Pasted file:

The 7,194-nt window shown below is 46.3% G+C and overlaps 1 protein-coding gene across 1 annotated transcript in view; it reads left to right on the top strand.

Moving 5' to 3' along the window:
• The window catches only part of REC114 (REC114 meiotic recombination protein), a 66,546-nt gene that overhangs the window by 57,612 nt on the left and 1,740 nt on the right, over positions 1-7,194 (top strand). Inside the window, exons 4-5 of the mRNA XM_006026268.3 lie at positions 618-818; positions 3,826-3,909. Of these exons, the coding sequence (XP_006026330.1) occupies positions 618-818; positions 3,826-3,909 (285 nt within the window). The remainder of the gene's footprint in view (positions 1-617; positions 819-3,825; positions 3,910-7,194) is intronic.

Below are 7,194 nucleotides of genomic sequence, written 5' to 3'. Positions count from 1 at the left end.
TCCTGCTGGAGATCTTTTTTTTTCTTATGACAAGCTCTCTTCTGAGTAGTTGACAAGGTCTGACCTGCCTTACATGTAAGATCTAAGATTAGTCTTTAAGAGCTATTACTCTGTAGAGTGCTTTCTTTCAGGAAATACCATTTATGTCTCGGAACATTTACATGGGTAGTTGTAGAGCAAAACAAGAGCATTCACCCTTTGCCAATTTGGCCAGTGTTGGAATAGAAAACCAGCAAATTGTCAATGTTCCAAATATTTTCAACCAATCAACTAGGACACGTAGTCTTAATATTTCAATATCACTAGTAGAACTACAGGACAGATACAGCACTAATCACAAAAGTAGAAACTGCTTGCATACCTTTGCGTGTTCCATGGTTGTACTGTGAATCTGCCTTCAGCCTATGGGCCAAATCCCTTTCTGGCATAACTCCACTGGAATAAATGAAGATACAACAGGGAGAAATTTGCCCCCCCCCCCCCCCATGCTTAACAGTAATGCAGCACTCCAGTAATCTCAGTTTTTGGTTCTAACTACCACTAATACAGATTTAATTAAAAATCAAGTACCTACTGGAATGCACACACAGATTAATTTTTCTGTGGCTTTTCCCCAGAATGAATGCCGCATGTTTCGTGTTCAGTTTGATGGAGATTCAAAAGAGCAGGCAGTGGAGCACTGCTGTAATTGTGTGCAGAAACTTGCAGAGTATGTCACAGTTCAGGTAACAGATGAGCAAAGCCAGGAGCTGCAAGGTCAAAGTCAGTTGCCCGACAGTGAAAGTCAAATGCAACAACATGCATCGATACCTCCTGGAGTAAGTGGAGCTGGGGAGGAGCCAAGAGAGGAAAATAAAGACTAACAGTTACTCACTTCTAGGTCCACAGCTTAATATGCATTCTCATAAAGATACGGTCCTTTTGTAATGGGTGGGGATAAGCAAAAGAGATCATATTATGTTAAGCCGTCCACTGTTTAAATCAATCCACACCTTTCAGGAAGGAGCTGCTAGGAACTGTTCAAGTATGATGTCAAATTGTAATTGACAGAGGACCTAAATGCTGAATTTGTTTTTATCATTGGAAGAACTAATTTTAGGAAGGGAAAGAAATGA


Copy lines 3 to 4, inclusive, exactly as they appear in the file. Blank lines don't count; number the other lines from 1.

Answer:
• The window catches only part of REC114 (REC114 meiotic recombination protein), a 66,546-nt gene that overhangs the window by 57,612 nt on the left and 1,740 nt on the right, over positions 1-7,194 (top strand). Inside the window, exons 4-5 of the mRNA XM_006026268.3 lie at positions 618-818; positions 3,826-3,909. Of these exons, the coding sequence (XP_006026330.1) occupies positions 618-818; positions 3,826-3,909 (285 nt within the window). The remainder of the gene's footprint in view (positions 1-617; positions 819-3,825; positions 3,910-7,194) is intronic.

Below are 7,194 nucleotides of genomic sequence, written 5' to 3'. Positions count from 1 at the left end.